But Rem­gro’s un­fa­mil­iar debt po­si­tion — linked to par­tic­i­pa­tion in new-look and big­ger Medi­clinic and re-pack­aged into off­shore bonds as well as pref­er­ence shares — might still in­form de­ci­sions to sell off smaller in­vest­ments when these debt in­stru­ments fall due.

Pos­si­ble port­fo­lio changes were hinted at by Durand in Rem­gro’s re­cent in­vest­ment pre­sen­ta­tion. Most sig­nif­i­cantly, he ar­gued that hold­ings in RCL Foods and Dis­tell should be re­garded as un­listed in­vest­ments be­cause of a lack of liq­uid­ity in the re­spec­tive shares. Per­haps this be­trays a de­sire by Rem­gro to buy out mi­nor­ity share­hold­ers in both Dis­tell and RCL?

There was an­other telling ad­mis­sion. Asked whether Rem­gro had a pre-emp­tive right on the size­able stake that SABMiller (now in the throes of a takeover by AB InBev) re­tained in Dis­tell, Durand in­ad­ver­tently of­fered a valu­able in­sight into the com­pany’s in­vest­ment strat­egy. Af­ter be­ing cor­rected on his orig­i­nal con­tention that an ac­qui­si­tion of SABMiller’s Dis­tell stake would trig­ger a manda­tory of­fer to mi­nori­ties, Durand half-joked that it (a manda­tory of­fer) “would not be a bad thing”.

Own­ing 100% of size­able as­sets like RCL Foods and Dis­tell would greatly en­hance Rem­gro’s in­vest­ment propo­si­tion — es­pe­cially since both com­pa­nies can be scaled up markedly by ac­qui­si­tions, joint ven­tures and merg­ers.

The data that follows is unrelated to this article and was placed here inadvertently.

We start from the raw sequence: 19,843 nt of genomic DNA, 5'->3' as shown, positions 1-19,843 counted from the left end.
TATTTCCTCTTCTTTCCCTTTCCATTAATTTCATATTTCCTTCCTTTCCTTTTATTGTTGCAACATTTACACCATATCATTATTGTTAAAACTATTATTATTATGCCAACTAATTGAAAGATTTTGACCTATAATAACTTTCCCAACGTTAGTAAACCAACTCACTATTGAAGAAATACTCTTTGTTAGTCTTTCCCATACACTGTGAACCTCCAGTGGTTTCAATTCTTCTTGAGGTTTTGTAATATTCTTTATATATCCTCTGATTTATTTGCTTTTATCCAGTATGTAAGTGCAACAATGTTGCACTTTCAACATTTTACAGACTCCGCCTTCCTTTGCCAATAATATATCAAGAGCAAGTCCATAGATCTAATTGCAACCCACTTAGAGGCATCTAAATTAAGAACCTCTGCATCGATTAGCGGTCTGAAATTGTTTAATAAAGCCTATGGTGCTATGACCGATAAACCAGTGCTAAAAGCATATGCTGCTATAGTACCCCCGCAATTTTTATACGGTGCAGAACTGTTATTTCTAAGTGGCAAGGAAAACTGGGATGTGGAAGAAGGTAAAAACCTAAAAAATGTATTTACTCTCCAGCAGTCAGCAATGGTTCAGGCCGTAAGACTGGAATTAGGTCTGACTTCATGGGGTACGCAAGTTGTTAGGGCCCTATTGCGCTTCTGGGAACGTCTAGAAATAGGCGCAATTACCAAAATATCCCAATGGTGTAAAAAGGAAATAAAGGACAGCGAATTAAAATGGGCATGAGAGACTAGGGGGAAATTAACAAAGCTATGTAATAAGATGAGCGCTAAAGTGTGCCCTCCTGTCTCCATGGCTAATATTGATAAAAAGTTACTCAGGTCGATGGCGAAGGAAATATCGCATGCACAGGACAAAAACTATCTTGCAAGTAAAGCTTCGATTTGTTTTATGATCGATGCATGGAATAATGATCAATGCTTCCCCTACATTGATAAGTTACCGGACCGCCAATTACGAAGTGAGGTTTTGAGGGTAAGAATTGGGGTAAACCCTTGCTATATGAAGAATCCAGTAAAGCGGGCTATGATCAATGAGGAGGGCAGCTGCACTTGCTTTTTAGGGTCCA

The devel­op­ment of Medi­clinic could also usher in struc­tural changes at Rem­gro over the longer term. With its Lon­don Stock Ex­change list­ing fa­cil­i­tat­ing the use of scrip as cur­rency, Medi­clinic is ex­pected to stay on the ac­qui­si­tion trail as it ex­tends its global reach. In ref­er­enc­ing Medi­clinic’s rapid growth, Durand spoke of “chil­dren get­ting big­ger than their par­ents” and “giv­ing un­der­ly­ing in­vest­ments room to fly so that they can leave home”.

In­vestors could read a lot into these state­ments. But Durand specif­i­cally cited Rem­gro’s other great in­vest­ment, cig­a­rette group Roth­mans In­ter­na­tional, which even­tu­ally was merged into Bri­tish Amer­i­can To­bacco and un­bun­dled with a sec­ondary list­ing on the JSE.

Whether Rem­gro in­tends —– some time down the line — to un­bun­dle its stake in Medi­clinic re­mains to be seen. But such a move would shift larger un­listed in­vest­ments like Unilever, Dark Fi­bre Africa, the Mile­stone China Fund and Sea­com into the spot­light.

The bot­tom line is that there is clearly still dy­namism at Rem­gro which should pre­clude the counter be­ing slated as an in­vest­ment en­tity eas­ily mim­icked (and re­fined) by in­vestors buy­ing the in­di­vid­ual listed com­po­nents of the port­fo­lio.

Pri­vate hos­pi­tals group Medi­clinic and the RMBH/FirstRand bank­ing hub are two of Rem­gro’s big­gest five listed in­vest­ments.

Jan­nie Durand, the CEO of Rem­gro